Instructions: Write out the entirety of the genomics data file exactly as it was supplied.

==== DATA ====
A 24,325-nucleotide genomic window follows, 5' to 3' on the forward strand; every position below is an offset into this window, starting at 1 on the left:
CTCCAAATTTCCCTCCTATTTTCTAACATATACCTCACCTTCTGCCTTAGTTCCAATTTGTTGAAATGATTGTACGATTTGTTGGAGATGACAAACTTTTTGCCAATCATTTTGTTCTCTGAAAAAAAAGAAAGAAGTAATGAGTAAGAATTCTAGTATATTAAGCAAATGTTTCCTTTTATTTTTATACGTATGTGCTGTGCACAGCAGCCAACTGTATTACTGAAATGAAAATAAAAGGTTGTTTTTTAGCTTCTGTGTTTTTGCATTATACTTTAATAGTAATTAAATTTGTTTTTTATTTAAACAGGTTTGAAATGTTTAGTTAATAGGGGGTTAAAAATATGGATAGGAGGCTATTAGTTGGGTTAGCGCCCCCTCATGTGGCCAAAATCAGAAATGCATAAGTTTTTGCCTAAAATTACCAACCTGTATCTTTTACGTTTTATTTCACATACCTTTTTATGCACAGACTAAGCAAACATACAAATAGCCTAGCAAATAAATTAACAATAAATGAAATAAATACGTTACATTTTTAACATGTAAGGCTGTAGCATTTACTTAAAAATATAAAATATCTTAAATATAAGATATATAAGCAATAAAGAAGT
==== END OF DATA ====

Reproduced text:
A 24,325-nucleotide genomic window follows, 5' to 3' on the forward strand; every position below is an offset into this window, starting at 1 on the left:
CTCCAAATTTCCCTCCTATTTTCTAACATATACCTCACCTTCTGCCTTAGTTCCAATTTGTTGAAATGATTGTACGATTTGTTGGAGATGACAAACTTTTTGCCAATCATTTTGTTCTCTGAAAAAAAAGAAAGAAGTAATGAGTAAGAATTCTAGTATATTAAGCAAATGTTTCCTTTTATTTTTATACGTATGTGCTGTGCACAGCAGCCAACTGTATTACTGAAATGAAAATAAAAGGTTGTTTTTTAGCTTCTGTGTTTTTGCATTATACTTTAATAGTAATTAAATTTGTTTTTTATTTAAACAGGTTTGAAATGTTTAGTTAATAGGGGGTTAAAAATATGGATAGGAGGCTATTAGTTGGGTTAGCGCCCCCTCATGTGGCCAAAATCAGAAATGCATAAGTTTTTGCCTAAAATTACCAACCTGTATCTTTTACGTTTTATTTCACATACCTTTTTATGCACAGACTAAGCAAACATACAAATAGCCTAGCAAATAAATTAACAATAAATGAAATAAATACGTTACATTTTTAACATGTAAGGCTGTAGCATTTACTTAAAAATATAAAATATCTTAAATATAAGATATATAAGCAATAAAGAAGT